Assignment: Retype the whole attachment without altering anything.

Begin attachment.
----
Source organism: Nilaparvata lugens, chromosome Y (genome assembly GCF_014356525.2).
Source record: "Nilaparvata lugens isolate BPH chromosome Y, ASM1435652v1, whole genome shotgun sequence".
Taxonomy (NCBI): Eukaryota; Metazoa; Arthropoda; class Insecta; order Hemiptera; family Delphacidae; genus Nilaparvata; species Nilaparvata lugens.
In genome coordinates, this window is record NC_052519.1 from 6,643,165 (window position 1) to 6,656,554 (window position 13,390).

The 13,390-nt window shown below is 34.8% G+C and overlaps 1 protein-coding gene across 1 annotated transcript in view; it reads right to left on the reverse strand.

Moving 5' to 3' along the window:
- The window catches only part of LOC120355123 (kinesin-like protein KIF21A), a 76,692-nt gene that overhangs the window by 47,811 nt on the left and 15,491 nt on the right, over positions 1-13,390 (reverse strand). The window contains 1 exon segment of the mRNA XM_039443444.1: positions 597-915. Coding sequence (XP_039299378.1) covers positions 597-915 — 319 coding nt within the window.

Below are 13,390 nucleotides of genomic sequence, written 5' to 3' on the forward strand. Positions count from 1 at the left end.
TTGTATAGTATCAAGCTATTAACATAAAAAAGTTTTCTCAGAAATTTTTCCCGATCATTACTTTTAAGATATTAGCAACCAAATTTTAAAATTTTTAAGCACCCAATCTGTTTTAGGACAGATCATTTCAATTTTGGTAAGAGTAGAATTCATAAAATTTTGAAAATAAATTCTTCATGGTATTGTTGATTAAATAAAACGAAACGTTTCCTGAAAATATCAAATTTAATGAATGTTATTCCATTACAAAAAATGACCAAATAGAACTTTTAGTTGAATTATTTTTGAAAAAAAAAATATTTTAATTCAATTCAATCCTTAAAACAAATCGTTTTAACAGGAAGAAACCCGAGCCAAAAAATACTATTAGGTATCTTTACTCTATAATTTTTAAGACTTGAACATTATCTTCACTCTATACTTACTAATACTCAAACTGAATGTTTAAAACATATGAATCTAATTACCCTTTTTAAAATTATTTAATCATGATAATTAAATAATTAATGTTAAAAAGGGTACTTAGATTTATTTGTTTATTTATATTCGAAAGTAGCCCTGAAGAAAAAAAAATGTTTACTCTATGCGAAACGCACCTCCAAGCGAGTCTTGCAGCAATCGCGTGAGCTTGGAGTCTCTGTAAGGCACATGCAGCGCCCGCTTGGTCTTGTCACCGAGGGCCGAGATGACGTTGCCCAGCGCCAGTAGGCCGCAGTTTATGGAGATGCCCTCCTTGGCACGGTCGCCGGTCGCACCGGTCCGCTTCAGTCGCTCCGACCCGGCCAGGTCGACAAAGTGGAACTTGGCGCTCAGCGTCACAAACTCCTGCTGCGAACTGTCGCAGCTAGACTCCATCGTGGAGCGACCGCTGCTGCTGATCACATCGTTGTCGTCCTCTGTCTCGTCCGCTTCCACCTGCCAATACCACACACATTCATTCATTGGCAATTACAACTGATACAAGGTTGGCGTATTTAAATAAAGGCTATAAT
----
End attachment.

Source organism: Nilaparvata lugens, chromosome Y (genome assembly GCF_014356525.2).
Source record: "Nilaparvata lugens isolate BPH chromosome Y, ASM1435652v1, whole genome shotgun sequence".
Taxonomy (NCBI): Eukaryota; Metazoa; Arthropoda; class Insecta; order Hemiptera; family Delphacidae; genus Nilaparvata; species Nilaparvata lugens.
In genome coordinates, this window is record NC_052519.1 from 6,643,165 (window position 1) to 6,656,554 (window position 13,390).

The 13,390-nt window shown below is 34.8% G+C and overlaps 1 protein-coding gene across 1 annotated transcript in view; it reads right to left on the reverse strand.

Moving 5' to 3' along the window:
- The window catches only part of LOC120355123 (kinesin-like protein KIF21A), a 76,692-nt gene that overhangs the window by 47,811 nt on the left and 15,491 nt on the right, over positions 1-13,390 (reverse strand). The window contains 1 exon segment of the mRNA XM_039443444.1: positions 597-915. Coding sequence (XP_039299378.1) covers positions 597-915 — 319 coding nt within the window.

Below are 13,390 nucleotides of genomic sequence, written 5' to 3' on the forward strand. Positions count from 1 at the left end.
TTGTATAGTATCAAGCTATTAACATAAAAAAGTTTTCTCAGAAATTTTTCCCGATCATTACTTTTAAGATATTAGCAACCAAATTTTAAAATTTTTAAGCACCCAATCTGTTTTAGGACAGATCATTTCAATTTTGGTAAGAGTAGAATTCATAAAATTTTGAAAATAAATTCTTCATGGTATTGTTGATTAAATAAAACGAAACGTTTCCTGAAAATATCAAATTTAATGAATGTTATTCCATTACAAAAAATGACCAAATAGAACTTTTAGTTGAATTATTTTTGAAAAAAAAAATATTTTAATTCAATTCAATCCTTAAAACAAATCGTTTTAACAGGAAGAAACCCGAGCCAAAAAATACTATTAGGTATCTTTACTCTATAATTTTTAAGACTTGAACATTATCTTCACTCTATACTTACTAATACTCAAACTGAATGTTTAAAACATATGAATCTAATTACCCTTTTTAAAATTATTTAATCATGATAATTAAATAATTAATGTTAAAAAGGGTACTTAGATTTATTTGTTTATTTATATTCGAAAGTAGCCCTGAAGAAAAAAAAATGTTTACTCTATGCGAAACGCACCTCCAAGCGAGTCTTGCAGCAATCGCGTGAGCTTGGAGTCTCTGTAAGGCACATGCAGCGCCCGCTTGGTCTTGTCACCGAGGGCCGAGATGACGTTGCCCAGCGCCAGTAGGCCGCAGTTTATGGAGATGCCCTCCTTGGCACGGTCGCCGGTCGCACCGGTCCGCTTCAGTCGCTCCGACCCGGCCAGGTCGACAAAGTGGAACTTGGCGCTCAGCGTCACAAACTCCTGCTGCGAACTGTCGCAGCTAGACTCCATCGTGGAGCGACCGCTGCTGCTGATCACATCGTTGTCGTCCTCTGTCTCGTCCGCTTCCACCTGCCAATACCACACACATTCATTCATTGGCAATTACAACTGATACAAGGTTGGCGTATTTAAATAAAGGCTATAAT